By Laura Greenwood on Wednesday Dec 22, 2010
First day scenario: Walk in and 50 students are staring at me! OMG!
As many of you have experienced, the meaning of large varies around the globe and the reality is, English classes of 30-70 students is the norm in many parts of the world.
What is a large class and how best do you teach a class with 30+ ELLs (English Language Learners)?
First and foremost as I said above, large is in the eye of the beholder. To a teacher who normally has 7-15 students, a group of 25 students seems like a large number. Be prepared and know the number you are expected to teach. Institutes and public schools will have a good understanding of class size, so ask!
I believe that classroom management affects what happens in the classroom, both the input and the output! So let’s get started on some general strategies.
- The physical design of the room has to allow for movement and collaborative work
- Reduce clutter and unnecessary furniture
- Keep supplies in a moveable (if available) storage unit that can be placed just outside of the classroom while the room is in use and rolled back in when locking up for the day
- Let Ss (students) be responsible for the physical management of the classroom, assign teams to be responsible for specific tasks and rotate both teams and tasks
- Use a seating chart, group chart(s), take attendance at first and then let Ss manage that task also
- If possible have ‘office’ hours and assign group time for visitations.
- Develop an atmosphere of personalization and individuality
- Get to know your ELLs’ personalities, occupations (for adults), motivation, educational backgrounds (it’s likely you will have some difference within a proficiency level in a large class), and learning styles to name a few
- Let your Ss know who you are, be approachable, tell them you own experiences with learning
- Use name tags, take photos of your Ss, call on Ss by names, ask Ss to interview a peer and create a student profile that is hung in the classroom (everyone benefits)
- Ask Ss to collaborate on a ‘Bill of Rights’ for behavior the classroom and make the Ss accountable to each other for these ‘rights’
- Hold ‘advising sessions’ to give you and Ss a snapshot of their individual progress
- Create a community atmosphere where everyone has something to learn and teach
- Get your Ss to buy into the fact that teaching and learning is a partnership and that they are an equal part of the equation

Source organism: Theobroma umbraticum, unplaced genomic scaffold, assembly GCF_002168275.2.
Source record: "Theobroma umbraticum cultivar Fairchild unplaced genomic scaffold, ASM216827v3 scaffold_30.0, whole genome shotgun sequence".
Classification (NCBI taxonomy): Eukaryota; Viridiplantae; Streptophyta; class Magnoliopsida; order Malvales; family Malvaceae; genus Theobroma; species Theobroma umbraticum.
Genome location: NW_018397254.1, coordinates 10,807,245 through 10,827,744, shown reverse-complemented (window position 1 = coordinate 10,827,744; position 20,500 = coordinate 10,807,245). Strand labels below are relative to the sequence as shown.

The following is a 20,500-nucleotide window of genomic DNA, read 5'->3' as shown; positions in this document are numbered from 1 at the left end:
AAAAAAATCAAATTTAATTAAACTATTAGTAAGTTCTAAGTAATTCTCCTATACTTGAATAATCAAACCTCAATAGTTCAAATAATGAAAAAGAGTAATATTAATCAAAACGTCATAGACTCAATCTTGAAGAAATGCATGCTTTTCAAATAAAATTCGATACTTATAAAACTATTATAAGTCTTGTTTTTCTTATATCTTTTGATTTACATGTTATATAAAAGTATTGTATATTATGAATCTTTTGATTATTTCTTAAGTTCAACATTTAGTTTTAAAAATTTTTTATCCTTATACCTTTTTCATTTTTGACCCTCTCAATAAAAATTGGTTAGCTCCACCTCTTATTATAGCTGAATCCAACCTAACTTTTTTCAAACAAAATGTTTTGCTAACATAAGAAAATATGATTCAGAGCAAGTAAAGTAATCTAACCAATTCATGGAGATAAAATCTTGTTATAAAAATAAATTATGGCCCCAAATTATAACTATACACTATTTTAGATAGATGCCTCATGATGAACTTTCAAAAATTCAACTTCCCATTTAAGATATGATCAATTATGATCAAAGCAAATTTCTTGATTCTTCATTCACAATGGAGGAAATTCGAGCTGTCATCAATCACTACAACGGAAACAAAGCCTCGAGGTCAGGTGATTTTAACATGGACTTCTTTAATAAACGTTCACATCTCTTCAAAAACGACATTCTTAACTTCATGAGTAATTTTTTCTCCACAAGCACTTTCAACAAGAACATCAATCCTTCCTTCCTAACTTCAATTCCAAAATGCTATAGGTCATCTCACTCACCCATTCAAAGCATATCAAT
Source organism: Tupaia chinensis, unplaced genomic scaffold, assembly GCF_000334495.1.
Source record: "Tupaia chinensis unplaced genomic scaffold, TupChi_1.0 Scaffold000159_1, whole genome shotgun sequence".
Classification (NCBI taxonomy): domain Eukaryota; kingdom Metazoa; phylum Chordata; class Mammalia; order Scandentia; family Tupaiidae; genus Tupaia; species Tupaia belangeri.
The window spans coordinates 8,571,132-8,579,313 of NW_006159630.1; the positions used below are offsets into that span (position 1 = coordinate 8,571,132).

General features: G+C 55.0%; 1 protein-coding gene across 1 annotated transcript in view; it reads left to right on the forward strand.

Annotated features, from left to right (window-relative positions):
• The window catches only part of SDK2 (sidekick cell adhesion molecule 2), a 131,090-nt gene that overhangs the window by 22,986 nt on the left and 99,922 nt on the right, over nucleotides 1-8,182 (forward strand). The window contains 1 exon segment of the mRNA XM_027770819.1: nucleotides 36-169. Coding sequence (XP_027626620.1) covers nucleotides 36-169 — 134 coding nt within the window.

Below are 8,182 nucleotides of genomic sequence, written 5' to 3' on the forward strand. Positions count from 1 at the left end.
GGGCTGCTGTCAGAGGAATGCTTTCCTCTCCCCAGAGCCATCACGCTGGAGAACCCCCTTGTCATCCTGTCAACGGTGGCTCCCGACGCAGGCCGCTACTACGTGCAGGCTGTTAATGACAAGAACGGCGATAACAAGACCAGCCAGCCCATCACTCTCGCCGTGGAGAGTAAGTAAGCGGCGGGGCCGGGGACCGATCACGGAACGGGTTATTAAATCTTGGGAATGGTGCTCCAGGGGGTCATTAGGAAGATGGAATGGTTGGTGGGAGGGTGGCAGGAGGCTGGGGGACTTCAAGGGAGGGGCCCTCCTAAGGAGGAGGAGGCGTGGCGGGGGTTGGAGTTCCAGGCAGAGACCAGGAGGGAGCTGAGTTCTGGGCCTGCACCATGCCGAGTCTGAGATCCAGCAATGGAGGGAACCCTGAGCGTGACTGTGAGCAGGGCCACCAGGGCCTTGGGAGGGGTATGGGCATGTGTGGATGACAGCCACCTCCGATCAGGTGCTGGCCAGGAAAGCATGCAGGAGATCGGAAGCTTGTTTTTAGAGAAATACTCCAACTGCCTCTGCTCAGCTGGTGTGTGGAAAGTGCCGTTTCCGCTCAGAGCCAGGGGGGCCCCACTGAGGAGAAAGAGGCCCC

- Model and encourage ‘learning ownership’
- Teach through eliciting and prompting questions, brainstorming, problem solving (many heads are better than one), critical thinking, the ‘think, pair/group, share’ technique, role plays, and simulations
- Let Ss lead seminars (you facilitate), prepare team reports and projects
- Model and encourage teacher and peer feedback to tasks, what worked and how to make what didn’t work next time
- Set contexts for new language learning and activate Ss’ background schema to successfully set them up for that day’s learning
- Move around the classroom and teach from all locations and engage all Ss in eye contact
- Scaffold learning
- Give the course an outline that covers topics and syllabus that lays out expectations, attendance policies, testing procedures, and a grading rubric
- Use a portfolio and journaling as additional assessment tools.
Oh my gosh, I could keep going! I suggest reading some the articles below for specific ‘how tos.’
Practical Tips for Teaching Large Classes
© 2005-2009 by the School Of Graduate Studies and Continuing Education. University of Washington
Strategies in Teaching English to Large Classes in the Universities
About the AuthorLaura Greenwood
Laura has a bachelor’s in English and history from the University of North Carolina and a ME.d TESOL from Grand Canyon University. She spent much of her teaching career in the public school sector, where her responsibilities included teaching, writing curriculum, district-wide testing and acting as English department coordinator. Laura got certified to teach English at BridgeTEFL and spent 2005 teaching EFL (English as a Foreign Language) in Santiago, Chile. She joined Bridge in 2007 and is currently an IDELT Trainer. In addition to training hundreds of EFL teachers every year, she also trains new IDELT trainers at other BridgeTEFL authorized training centers. In her spare time, Laura mentors at-risk youth, works with a local philanthropic organization and conducts seminars for ESL volunteer teachers in her community.